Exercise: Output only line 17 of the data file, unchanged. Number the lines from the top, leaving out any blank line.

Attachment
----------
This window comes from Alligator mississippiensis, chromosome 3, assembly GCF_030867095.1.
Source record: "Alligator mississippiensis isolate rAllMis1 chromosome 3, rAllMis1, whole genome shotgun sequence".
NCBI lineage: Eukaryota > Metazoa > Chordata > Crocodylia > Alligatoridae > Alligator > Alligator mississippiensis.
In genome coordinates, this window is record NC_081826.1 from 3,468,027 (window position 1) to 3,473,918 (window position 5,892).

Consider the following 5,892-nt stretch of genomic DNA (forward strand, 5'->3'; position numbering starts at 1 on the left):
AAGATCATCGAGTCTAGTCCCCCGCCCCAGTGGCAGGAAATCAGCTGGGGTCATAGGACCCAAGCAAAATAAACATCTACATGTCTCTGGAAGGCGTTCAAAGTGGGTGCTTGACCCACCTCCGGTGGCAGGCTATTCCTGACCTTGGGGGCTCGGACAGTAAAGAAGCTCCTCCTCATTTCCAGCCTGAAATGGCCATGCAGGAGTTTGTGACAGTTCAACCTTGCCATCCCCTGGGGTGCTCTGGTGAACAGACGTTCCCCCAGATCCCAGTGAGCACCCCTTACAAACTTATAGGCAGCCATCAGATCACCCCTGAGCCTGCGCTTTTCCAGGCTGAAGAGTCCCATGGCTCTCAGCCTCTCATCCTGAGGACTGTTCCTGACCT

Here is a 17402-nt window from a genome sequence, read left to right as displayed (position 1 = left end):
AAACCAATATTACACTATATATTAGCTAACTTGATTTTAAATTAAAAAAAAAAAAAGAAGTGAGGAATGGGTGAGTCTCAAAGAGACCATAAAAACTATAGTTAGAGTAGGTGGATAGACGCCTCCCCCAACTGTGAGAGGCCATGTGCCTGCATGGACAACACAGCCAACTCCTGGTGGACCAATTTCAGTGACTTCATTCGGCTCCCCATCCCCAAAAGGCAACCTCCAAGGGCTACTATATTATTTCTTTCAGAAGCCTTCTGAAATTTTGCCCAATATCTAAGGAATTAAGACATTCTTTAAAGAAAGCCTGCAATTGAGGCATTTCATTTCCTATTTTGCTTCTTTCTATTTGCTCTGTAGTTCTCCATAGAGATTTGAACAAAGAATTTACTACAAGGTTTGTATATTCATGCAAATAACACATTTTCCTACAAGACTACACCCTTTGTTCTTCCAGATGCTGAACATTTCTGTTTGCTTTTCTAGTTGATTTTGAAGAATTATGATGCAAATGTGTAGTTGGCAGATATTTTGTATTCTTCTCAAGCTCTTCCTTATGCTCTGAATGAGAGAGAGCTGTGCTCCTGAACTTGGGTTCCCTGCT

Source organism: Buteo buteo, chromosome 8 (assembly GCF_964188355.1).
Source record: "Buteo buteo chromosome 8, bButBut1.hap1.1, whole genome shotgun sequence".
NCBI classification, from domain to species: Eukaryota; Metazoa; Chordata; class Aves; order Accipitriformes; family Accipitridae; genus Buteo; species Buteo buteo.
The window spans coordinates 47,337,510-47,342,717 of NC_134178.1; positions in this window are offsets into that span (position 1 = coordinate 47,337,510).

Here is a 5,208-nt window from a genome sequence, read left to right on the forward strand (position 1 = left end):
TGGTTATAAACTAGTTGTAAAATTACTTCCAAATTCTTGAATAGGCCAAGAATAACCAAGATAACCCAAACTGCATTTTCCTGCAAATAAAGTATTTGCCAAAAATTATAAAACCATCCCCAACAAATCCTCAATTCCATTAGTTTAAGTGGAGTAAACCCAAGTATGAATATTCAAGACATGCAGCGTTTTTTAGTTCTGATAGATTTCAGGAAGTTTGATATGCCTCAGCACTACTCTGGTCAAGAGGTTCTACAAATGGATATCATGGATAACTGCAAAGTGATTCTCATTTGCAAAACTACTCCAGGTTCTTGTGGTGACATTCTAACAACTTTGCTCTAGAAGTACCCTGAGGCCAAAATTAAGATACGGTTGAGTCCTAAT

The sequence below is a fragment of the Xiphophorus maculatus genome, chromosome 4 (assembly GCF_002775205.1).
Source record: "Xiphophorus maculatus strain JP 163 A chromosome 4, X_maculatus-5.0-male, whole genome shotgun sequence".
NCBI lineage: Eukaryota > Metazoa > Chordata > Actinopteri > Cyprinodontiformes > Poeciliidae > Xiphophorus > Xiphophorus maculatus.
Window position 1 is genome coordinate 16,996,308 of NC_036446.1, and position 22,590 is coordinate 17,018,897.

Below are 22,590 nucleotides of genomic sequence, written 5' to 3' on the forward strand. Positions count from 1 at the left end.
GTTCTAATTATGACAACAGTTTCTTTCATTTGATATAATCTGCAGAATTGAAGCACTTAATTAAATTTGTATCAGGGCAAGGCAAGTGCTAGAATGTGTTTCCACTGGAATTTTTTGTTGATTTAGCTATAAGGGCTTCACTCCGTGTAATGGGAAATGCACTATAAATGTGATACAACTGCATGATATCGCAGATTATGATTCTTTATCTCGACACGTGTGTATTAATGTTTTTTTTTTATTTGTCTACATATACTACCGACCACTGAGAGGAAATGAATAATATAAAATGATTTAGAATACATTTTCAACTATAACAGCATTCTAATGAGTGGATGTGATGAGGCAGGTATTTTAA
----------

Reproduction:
NCBI lineage: Eukaryota > Metazoa > Chordata > Actinopteri > Cyprinodontiformes > Poeciliidae > Xiphophorus > Xiphophorus maculatus.